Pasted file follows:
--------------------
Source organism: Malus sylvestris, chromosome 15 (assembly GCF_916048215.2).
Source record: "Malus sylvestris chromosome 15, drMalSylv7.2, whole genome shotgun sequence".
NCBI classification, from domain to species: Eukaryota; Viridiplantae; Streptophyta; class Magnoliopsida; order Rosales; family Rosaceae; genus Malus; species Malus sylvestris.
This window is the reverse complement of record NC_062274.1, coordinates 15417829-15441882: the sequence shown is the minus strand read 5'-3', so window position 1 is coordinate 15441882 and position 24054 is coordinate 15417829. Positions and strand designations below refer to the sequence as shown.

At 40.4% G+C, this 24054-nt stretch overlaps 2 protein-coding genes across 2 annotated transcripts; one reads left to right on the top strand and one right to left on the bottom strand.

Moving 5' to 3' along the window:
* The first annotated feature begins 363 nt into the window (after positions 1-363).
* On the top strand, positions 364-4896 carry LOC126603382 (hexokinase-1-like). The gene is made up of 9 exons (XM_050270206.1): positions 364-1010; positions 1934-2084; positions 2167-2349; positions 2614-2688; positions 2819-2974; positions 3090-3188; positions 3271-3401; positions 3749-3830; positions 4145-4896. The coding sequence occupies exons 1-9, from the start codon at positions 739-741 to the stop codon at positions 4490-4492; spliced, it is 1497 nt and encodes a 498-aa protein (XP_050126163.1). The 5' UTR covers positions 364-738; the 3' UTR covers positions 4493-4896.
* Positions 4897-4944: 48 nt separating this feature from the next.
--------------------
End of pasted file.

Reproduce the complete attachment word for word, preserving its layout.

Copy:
Source organism: Malus sylvestris, chromosome 15 (assembly GCF_916048215.2).
Source record: "Malus sylvestris chromosome 15, drMalSylv7.2, whole genome shotgun sequence".
NCBI classification, from domain to species: Eukaryota; Viridiplantae; Streptophyta; class Magnoliopsida; order Rosales; family Rosaceae; genus Malus; species Malus sylvestris.
This window is the reverse complement of record NC_062274.1, coordinates 15417829-15441882: the sequence shown is the minus strand read 5'-3', so window position 1 is coordinate 15441882 and position 24054 is coordinate 15417829. Positions and strand designations below refer to the sequence as shown.

At 40.4% G+C, this 24054-nt stretch overlaps 2 protein-coding genes across 2 annotated transcripts; one reads left to right on the top strand and one right to left on the bottom strand.

Moving 5' to 3' along the window:
* The first annotated feature begins 363 nt into the window (after positions 1-363).
* On the top strand, positions 364-4896 carry LOC126603382 (hexokinase-1-like). The gene is made up of 9 exons (XM_050270206.1): positions 364-1010; positions 1934-2084; positions 2167-2349; positions 2614-2688; positions 2819-2974; positions 3090-3188; positions 3271-3401; positions 3749-3830; positions 4145-4896. The coding sequence occupies exons 1-9, from the start codon at positions 739-741 to the stop codon at positions 4490-4492; spliced, it is 1497 nt and encodes a 498-aa protein (XP_050126163.1). The 5' UTR covers positions 364-738; the 3' UTR covers positions 4493-4896.
* Positions 4897-4944: 48 nt separating this feature from the next.